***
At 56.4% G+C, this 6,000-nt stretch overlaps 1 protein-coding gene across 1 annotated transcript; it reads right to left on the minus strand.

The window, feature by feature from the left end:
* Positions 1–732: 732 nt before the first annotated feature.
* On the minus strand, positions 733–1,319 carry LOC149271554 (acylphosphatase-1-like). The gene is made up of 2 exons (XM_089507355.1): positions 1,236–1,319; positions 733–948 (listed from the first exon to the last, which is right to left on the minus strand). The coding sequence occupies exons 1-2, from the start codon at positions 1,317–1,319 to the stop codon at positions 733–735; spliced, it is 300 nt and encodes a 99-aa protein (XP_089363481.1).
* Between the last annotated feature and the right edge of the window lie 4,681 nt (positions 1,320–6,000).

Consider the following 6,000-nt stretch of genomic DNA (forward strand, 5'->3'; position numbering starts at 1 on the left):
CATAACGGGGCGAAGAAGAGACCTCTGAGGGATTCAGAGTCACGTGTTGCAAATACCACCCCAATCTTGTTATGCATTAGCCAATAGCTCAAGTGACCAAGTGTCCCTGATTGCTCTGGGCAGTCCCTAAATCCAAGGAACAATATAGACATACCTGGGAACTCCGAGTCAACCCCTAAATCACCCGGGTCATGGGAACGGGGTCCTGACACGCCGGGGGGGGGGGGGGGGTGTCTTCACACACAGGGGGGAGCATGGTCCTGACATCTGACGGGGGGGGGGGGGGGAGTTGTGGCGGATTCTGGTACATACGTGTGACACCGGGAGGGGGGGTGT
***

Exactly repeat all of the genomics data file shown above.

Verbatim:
At 56.4% G+C, this 6,000-nt stretch overlaps 1 protein-coding gene across 1 annotated transcript; it reads right to left on the minus strand.

The window, feature by feature from the left end:
* Positions 1–732: 732 nt before the first annotated feature.
* On the minus strand, positions 733–1,319 carry LOC149271554 (acylphosphatase-1-like). The gene is made up of 2 exons (XM_089507355.1): positions 1,236–1,319; positions 733–948 (listed from the first exon to the last, which is right to left on the minus strand). The coding sequence occupies exons 1-2, from the start codon at positions 1,317–1,319 to the stop codon at positions 733–735; spliced, it is 300 nt and encodes a 99-aa protein (XP_089363481.1).
* Between the last annotated feature and the right edge of the window lie 4,681 nt (positions 1,320–6,000).

Consider the following 6,000-nt stretch of genomic DNA (forward strand, 5'->3'; position numbering starts at 1 on the left):
CATAACGGGGCGAAGAAGAGACCTCTGAGGGATTCAGAGTCACGTGTTGCAAATACCACCCCAATCTTGTTATGCATTAGCCAATAGCTCAAGTGACCAAGTGTCCCTGATTGCTCTGGGCAGTCCCTAAATCCAAGGAACAATATAGACATACCTGGGAACTCCGAGTCAACCCCTAAATCACCCGGGTCATGGGAACGGGGTCCTGACACGCCGGGGGGGGGGGGGGGGTGTCTTCACACACAGGGGGGAGCATGGTCCTGACATCTGACGGGGGGGGGGGGGGGAGTTGTGGCGGATTCTGGTACATACGTGTGACACCGGGAGGGGGGGTGT